May
10

Getting to the Other Side of Discouragement

by  Guest Author  |  Self Leadership
Getting to the Other Side of Discouragement

Let’s talk about discouragement, shall we?

If you and I sifted through the dustbin of history, I bet we’d find a whole bunch of great books, ideas, companies, hopes that wound up there because someone got discouraged.

I’d have some stuff in that dustbin. Maybe you would, too.

And, you know, I think I’ve had enough of that. I’m done with being outdone by discouragement.

Not so far back on the calendar, I left a stable job as a Senior Foreign Policy Advisor in Congress to take a dream deferred out of storage and put it into the world.

Last April, I launched The Lightning Notes, a short daily post to help us move the world forward. It features great ideas and striking stories to remind us that we matter and that improving the world is our matter.

I’ve never done anything like this before. I’m flying this little biplane while I build it. And there’s been plenty of discouraging turbulence along the way.

Which isn’t surprising. For surely where there’s risk of any kind, there’s likely to be discouragement of some kind. Things don’t go as planned, people don’t respond as hoped, parades get rained on, insults get added to injury.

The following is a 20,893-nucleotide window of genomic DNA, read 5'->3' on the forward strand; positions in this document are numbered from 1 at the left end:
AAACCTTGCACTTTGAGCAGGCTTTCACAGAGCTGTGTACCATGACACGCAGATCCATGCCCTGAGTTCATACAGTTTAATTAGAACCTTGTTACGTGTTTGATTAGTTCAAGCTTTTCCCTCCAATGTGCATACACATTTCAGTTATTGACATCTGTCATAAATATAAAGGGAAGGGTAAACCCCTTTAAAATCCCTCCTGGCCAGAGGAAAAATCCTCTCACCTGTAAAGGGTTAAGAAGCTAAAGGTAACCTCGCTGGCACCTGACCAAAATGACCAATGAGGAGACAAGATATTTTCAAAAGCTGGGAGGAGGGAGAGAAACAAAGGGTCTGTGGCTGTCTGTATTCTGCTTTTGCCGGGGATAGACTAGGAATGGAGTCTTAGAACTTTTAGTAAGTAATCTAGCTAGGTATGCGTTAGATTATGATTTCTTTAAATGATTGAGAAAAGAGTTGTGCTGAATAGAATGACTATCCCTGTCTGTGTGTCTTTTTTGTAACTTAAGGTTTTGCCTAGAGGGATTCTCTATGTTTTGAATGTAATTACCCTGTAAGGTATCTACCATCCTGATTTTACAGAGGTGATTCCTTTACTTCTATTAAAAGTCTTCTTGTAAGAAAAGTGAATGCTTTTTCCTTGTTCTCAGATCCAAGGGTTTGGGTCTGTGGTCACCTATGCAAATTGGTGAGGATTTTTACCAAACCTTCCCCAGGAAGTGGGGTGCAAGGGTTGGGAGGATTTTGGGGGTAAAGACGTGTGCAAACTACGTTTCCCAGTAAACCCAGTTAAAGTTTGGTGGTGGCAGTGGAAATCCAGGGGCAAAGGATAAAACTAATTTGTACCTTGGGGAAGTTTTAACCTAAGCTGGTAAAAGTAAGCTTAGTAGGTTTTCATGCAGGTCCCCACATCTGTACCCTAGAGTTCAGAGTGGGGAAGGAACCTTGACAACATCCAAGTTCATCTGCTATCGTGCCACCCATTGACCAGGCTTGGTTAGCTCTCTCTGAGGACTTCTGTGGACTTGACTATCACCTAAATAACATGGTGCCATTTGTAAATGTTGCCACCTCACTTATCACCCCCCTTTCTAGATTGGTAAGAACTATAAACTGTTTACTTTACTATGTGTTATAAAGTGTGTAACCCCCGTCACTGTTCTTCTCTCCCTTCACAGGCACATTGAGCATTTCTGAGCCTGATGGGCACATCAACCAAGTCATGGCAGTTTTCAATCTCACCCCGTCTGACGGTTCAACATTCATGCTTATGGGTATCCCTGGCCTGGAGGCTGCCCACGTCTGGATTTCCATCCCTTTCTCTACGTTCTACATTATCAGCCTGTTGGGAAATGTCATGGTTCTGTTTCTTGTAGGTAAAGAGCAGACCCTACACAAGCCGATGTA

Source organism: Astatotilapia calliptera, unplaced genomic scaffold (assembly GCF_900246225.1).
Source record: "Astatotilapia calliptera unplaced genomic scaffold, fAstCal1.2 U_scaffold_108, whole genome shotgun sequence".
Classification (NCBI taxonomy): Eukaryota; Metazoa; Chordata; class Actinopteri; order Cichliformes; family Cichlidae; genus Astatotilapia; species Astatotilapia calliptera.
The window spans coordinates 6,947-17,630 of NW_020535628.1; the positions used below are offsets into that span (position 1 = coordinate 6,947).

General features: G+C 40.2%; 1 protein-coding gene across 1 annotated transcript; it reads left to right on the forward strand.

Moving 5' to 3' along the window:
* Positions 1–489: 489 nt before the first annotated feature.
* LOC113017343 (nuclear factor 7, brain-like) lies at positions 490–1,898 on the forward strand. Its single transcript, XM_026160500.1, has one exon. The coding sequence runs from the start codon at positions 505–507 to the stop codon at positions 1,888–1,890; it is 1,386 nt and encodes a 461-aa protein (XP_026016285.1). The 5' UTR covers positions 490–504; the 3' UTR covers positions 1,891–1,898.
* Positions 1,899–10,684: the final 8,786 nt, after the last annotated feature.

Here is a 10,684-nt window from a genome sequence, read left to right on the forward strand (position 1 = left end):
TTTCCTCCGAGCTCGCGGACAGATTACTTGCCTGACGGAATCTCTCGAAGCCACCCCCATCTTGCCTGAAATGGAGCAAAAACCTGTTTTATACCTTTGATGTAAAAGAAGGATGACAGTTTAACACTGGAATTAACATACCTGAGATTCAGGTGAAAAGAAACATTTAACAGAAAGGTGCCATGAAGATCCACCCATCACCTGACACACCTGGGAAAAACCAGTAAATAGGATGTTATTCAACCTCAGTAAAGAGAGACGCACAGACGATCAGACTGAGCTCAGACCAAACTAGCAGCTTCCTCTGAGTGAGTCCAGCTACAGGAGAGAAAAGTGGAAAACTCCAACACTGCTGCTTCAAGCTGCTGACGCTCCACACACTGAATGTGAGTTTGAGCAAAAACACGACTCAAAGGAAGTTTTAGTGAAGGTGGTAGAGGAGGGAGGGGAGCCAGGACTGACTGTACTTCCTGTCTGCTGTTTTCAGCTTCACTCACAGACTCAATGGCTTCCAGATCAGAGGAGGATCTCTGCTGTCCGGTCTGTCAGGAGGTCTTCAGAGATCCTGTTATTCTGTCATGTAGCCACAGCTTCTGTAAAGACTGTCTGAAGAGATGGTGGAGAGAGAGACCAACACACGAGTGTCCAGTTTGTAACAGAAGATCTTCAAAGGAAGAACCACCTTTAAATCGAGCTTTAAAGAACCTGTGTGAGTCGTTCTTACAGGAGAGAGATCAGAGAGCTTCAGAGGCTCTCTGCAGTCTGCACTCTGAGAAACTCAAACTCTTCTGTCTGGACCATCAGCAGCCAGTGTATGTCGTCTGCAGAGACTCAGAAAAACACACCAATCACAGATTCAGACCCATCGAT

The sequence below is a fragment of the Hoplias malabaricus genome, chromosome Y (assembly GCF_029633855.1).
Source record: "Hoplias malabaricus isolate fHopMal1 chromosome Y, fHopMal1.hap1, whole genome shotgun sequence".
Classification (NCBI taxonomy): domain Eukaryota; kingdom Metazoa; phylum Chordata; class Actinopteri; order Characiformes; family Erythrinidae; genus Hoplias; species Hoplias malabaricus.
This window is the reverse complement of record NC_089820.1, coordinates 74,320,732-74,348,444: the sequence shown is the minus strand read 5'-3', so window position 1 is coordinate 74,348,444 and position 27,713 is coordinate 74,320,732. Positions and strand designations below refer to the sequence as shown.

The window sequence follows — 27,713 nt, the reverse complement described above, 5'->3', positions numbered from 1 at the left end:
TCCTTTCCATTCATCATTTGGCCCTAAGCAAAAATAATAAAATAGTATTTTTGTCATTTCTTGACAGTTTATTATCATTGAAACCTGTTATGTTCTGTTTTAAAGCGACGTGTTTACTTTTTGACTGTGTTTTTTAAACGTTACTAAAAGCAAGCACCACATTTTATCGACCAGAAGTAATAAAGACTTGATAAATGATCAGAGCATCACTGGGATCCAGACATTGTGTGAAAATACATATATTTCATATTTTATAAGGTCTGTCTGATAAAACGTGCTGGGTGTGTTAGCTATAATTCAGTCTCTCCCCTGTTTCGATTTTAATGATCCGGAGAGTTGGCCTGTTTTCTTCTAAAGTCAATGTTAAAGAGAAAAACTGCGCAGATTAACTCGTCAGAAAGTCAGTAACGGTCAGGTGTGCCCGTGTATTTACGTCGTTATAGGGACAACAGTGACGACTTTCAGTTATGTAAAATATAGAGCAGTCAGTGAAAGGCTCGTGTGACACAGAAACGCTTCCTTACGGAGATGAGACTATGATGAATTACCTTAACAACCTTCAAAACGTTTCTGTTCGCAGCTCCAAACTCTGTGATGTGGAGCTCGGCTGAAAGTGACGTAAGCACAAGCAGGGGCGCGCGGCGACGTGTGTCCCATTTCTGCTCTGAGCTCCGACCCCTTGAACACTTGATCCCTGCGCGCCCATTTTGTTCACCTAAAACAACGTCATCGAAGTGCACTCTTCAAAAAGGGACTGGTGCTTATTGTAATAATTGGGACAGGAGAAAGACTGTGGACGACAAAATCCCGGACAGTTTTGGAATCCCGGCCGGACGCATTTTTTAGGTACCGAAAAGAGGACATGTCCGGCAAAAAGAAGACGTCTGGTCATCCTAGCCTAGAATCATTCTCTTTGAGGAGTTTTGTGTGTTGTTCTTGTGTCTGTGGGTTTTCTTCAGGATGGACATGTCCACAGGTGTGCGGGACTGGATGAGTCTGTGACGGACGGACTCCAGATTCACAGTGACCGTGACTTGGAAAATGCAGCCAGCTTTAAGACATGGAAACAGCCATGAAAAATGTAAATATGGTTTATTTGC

Faithful to its etymology, discouragement can knock the courage right out of us. And leave us down for the count.

But here’s the plain truth about we humans: We can be knocked down, but not out.

And a big difference, perhaps the difference, between the things that exist in the world and the things that wind up in history’s dustbin is this: Someone somewhere let discouragement get the best of them and someone somewhere didn’t.

So, if we’re going to take risks – which are, I believe, a pantry staple for a life well-lived – let’s take them knowing that discouragement will be a part of the process, but not the end of the process. Unless we allow it to be.

The question, then, to ask ourselves is:

When we’ve been knocked down by discouragement and courage’s been whacked clear out of us, what do we need to give ourselves to get back up?

Me, I put myself on a strict Lift Up Diet: I spend my time with the people who lift me up. Fill my mind with the ideas that lift me up. Go to the places, listen to the music, read the writing that lifts me up.